The book of Acts doesn't portray anyone asking questions about a body.

Most missing bodies go missing for reasons other than resurrection.

Flying and teleporting corpse could have appeared to various people such that today we'd have good evidence, but instead he appeared to a few small groups of his own fanatical followers. If Jesus really wanted to save us all he wouldn't do that. But if in fact the Jesus movement started like most religious movements, amongst illiterate, ignorant, hallucination prone people, and is in fact false, then what we see is pretty much what we would expect.

Craig admits natural explanations should be preferred.

Craig2

Majority of scholars don't regard gospels as myth. R.T. France quote. Craig Keener.

Re Barabbas, acclamation of public did occur numerous times. In Egypt they released a guy that deserevd a scourging.

Historical core (4 facts) still affirmed by scholars regardless of your conclusions about their genre.

Purpose of appearances was for commissioning people for evangelism. This explains why Jesus didn't appear to everyone.

No response on burial

Re empty, Richard says it's constructed out of OT themes. Joel Green says studies of use of OT a Qumran indicates that texts were adapted to fit events more readily than events created to fit biblical text. No parallel for passion narrative, (annointing at Bethany, sword incident, tearing of veil). Passion story did not use obvious motifs of OT. Despite Ps 22 the passion story doesn't say Jesus was nailed to cross. Regardless there are multiple independent sources for empty tomb. Look to Mt. His source confirms it due to the non-Matthean vocabulary and he's responding to a pre-Matthean tradition. John indicates an independent tradition. Acts is independent. Lk and Jn have story of Peter visiting tomb, which is another tradition. Paul's tradition is non-Pauline, since I Cor 15 is pre-Pauline.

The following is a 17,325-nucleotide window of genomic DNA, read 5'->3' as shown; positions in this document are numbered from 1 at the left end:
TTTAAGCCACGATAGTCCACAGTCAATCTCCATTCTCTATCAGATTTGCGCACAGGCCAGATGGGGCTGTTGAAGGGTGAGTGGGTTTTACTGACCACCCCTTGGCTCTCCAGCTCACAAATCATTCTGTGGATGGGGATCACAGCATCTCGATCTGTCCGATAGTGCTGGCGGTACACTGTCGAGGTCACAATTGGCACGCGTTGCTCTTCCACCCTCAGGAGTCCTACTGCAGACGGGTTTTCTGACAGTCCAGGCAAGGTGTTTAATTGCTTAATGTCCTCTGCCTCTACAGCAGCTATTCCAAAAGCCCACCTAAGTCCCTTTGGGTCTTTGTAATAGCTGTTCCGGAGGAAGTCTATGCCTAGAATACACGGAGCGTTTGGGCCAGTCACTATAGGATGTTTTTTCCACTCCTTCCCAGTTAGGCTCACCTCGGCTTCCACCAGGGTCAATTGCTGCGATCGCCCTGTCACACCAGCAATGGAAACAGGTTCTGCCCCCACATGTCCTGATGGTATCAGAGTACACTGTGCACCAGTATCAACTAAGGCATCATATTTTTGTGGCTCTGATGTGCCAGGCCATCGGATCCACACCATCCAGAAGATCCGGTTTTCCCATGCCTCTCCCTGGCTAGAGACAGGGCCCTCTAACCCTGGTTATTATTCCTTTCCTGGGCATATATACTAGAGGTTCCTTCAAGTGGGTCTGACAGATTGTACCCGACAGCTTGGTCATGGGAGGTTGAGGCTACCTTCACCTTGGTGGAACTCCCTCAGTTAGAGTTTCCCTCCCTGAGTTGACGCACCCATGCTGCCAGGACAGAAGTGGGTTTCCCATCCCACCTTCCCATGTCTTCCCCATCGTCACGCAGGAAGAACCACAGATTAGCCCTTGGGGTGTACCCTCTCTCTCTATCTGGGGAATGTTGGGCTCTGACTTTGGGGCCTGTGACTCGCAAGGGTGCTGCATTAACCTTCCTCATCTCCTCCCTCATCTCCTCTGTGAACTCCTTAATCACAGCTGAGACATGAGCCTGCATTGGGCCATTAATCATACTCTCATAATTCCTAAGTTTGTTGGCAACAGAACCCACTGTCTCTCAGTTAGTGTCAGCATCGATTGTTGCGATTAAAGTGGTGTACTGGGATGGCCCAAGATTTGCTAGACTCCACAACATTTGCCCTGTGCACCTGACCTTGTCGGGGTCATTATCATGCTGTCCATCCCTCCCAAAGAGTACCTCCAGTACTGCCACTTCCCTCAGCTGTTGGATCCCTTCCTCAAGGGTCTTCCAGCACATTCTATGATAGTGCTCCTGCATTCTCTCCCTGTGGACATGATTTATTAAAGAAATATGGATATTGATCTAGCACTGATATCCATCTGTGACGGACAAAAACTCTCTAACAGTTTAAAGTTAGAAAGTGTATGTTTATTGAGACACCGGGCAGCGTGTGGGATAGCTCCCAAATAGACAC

Re, reversal of expectations. Robert Gundry says things happen just as Jesus predicted. It's fulfillment of expecation, not reversal. Final words "just as he told you."

Re Jewish polemic. Richard says this is about Daniel and lions den. But this is about what motivated Mt to write this. He's responding to Jewish argument. So we have evidence of early adversaries.

I argued that Paul viewed the body as transformed, so he must have accepted empty tomb.

Hallucination/theft/apparent death/wrong tomb theories don't explain all 4 of the facts. Resurrection explains all facts. Very un-Jewish belief. So why accept these alternatives.

Can't phsychoanalyze ancient people.

Wicked witch theory is ad hoc. No evidence that people used human body parts w/necromancy in 1st century Judea.

Not improbable for God to raise Jesus from the dead if God exists.

Richard2

I'm not arguing that miracles are impossible. I'm saying most bodies that go missing are not due to resurrection. Most dead people are seen through resurrection. So this must be preferred to natural explanations even if miracles are possible.

Why believe Jesus is raised? Because Daniel says "Messiah shall be executed but no judgment upon him." Hosea says similarly. Wisdom of Solomon also. Apocalypse of Gabriel says messiah resurrection on third day. When Jesus died they'd look for explanation, pour over Scriptures. Paul says that's how they found these things.